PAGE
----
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The Scary Truth About Rabies

August 16, 2018

The Grafton-Taylor County Health Department offers a variety of services through departments such as: Public Health, Home Health, Environmental Health, Threat Preparedness, Behavioral Health, Harm Reduction, and more.

 

One of our most important programs – Environmental Health, provides a series of essential services including: food safety, sewage inspections, tattoo/body piercing studio inspections, child care center inspections, school inspections, public pool inspections/sampling, and more.

 

Environmental Health works behind the scenes to ensure that the citizens of Taylor County remain safe and healthy whenever they leave their homes and enter the community. One of the most significant jobs of our Environmental Health team is rabies control.

I’m sure you’ve all heard of rabies by now. Whether your knowledge of the rabies virus comes from “Cujo”, “Old Yeller”, or firsthand experience, you’ll likely never forget how scary and dangerous rabies can be.

 

So what exactly is “rabies”? I’m glad you asked. In layman’s terms, rabies is a virus that attacks the brain and the nervous system. In medical terms, rabies is a virus that leads to acute viral encephalomyelitis (inflammation of the brain and spinal cord). That sounds pretty awful if you ask me.

 

 

One of the main reasons rabies is so dangerous is because of how easily it’s spread. The rabies virus is spread through bites, scratches, and infected saliva. Rabies can infect any warm-blooded animal, but is most commonly found in raccoons, foxes, skunks, coyotes, and bats. Although we don’t hear of humans contracting rabies as much as animals, humans experience higher exposure rates than most would expect. Because humans are often exposed to unvaccinated cats, dogs, and bats, they have the greatest chance of infection.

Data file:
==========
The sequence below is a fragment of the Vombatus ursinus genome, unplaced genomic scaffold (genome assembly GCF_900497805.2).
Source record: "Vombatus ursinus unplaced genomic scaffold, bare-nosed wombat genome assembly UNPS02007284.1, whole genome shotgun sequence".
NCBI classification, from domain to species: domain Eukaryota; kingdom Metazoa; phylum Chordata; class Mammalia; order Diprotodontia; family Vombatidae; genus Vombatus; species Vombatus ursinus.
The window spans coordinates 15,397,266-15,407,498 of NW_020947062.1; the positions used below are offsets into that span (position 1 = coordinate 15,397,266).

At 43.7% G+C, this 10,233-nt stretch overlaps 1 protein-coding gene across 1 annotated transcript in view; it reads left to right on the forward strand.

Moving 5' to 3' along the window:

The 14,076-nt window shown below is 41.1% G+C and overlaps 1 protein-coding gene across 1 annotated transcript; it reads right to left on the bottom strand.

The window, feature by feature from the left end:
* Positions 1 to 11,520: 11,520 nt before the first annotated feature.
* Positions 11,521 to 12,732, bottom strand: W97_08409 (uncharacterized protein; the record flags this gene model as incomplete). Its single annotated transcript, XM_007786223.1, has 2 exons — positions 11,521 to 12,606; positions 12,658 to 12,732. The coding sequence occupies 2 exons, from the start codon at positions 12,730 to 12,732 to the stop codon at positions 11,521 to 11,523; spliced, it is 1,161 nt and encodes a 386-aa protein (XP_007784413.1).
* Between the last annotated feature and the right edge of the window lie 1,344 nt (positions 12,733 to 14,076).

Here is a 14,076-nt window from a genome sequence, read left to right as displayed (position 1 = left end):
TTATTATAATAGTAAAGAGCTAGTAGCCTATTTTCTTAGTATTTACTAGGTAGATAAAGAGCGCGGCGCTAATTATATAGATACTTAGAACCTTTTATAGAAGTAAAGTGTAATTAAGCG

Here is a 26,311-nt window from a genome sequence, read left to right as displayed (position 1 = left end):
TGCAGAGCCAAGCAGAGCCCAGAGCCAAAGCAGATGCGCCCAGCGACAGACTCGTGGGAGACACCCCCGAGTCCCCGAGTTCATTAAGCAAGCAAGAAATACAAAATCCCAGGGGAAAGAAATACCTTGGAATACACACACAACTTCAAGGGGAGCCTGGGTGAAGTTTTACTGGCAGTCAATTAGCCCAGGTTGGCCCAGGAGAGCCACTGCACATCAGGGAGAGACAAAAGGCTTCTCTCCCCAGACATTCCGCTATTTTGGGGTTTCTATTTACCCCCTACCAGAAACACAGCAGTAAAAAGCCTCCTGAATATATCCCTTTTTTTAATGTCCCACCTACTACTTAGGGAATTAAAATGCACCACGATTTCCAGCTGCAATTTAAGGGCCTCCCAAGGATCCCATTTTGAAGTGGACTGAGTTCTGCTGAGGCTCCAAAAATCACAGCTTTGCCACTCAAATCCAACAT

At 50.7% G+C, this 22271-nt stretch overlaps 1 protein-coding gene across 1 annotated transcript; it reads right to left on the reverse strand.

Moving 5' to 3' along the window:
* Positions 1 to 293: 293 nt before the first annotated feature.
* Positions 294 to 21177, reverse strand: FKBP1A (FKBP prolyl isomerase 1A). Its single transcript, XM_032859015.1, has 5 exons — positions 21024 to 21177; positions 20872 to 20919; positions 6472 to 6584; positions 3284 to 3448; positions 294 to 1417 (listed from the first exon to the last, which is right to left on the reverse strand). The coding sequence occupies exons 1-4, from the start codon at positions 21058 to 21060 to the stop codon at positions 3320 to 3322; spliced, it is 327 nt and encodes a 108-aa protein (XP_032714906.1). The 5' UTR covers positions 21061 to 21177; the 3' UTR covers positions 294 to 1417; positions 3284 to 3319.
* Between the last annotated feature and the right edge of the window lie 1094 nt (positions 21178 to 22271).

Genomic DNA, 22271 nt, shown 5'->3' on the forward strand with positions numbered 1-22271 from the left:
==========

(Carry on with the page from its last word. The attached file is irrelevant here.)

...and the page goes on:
When exposed to rabies, humans will experience symptoms including: loss of consciousness, fever, headache, anxiety, insomnia, hyper-salivation, slight/partial paralysis, difficulty swallowing, fear of water, and convulsions.

 

Animals experience different symptoms such as: isolating themselves, loss of fear of humans (wild animals), paralysis, abnormal facial expressions, extreme excitement/aggression, attacking objects or other animals, and frothing of the mouth.

 

Despite all of those symptoms, infected animals aren’t always easy to spot. In fact, it’s almost impossible to know if an animal has rabies by physical appearance only. Because of this, we recommend that you stay away from the suspected rabid animal, report the incident to the health department immediately, and seek professional medical help. Incidents can be reported to our Registered Sanitarian at (304) 265-1288.

 

All of that being said, you’re probably wondering how you can prevent contracting rabies.  Here are a few tips: 1) avoid suspicious animals, 2) receive a pre-exposure vaccination if you are someone who may come in contact with unfamiliar animals, or if you plan to travel to certain countries, and 3) wash all animal bites (even bites from household pets) thoroughly and promptly seek medical care. Remember: the only way to avoid the deadly symptoms of rabies is to get medical attention as soon as the event occurs!

 

If you’d like more information about rabies or environmental health, don’t hesitate to call the office at 304-265-1288, and ask for our Registered Sanitarian, Jeff Kig